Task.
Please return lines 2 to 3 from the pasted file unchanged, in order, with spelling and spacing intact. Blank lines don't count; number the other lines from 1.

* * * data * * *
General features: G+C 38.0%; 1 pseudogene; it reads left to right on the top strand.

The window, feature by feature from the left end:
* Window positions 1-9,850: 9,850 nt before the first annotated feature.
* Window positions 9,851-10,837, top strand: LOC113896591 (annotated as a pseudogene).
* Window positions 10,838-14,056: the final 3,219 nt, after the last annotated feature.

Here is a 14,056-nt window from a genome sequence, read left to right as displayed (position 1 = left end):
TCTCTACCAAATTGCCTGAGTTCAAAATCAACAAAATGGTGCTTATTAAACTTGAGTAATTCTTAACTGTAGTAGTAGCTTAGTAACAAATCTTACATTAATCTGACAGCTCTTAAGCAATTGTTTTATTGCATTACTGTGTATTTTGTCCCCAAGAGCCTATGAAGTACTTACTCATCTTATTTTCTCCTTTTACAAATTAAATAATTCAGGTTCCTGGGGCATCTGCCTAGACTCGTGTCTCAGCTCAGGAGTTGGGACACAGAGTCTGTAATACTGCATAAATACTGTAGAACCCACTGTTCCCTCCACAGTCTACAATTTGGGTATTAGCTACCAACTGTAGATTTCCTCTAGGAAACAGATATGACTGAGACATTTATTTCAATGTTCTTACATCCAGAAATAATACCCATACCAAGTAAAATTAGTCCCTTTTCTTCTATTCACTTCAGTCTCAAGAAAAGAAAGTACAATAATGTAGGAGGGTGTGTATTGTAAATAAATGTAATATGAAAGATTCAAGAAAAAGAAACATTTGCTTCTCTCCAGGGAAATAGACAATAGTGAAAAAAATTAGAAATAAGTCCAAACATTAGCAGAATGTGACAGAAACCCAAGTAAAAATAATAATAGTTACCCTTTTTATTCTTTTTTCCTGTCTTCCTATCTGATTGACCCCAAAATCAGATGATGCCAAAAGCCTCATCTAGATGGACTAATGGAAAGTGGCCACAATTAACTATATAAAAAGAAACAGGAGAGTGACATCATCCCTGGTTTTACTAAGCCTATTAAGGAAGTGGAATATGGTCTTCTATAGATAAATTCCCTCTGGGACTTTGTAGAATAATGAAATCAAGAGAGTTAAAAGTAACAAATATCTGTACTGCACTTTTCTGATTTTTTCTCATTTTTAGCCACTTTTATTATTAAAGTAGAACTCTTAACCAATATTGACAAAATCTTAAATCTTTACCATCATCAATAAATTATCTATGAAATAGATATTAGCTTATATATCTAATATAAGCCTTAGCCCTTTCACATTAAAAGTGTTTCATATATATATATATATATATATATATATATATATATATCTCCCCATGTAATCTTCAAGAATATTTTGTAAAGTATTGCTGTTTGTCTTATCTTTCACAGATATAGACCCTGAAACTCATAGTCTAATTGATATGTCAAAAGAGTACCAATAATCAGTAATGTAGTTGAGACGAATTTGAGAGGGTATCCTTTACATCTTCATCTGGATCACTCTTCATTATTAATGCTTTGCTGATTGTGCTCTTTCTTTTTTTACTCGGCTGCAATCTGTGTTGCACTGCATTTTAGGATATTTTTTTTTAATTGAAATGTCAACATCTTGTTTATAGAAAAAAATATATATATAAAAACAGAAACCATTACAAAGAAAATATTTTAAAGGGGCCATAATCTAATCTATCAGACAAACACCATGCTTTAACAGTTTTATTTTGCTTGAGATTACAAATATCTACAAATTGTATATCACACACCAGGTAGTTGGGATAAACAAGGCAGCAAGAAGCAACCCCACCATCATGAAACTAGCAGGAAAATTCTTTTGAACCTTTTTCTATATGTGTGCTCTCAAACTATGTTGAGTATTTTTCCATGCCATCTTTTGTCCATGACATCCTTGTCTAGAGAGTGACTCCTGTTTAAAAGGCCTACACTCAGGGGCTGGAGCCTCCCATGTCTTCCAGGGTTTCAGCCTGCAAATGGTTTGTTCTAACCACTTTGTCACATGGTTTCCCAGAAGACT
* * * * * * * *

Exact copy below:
The window, feature by feature from the left end:
* Window positions 1-9,850: 9,850 nt before the first annotated feature.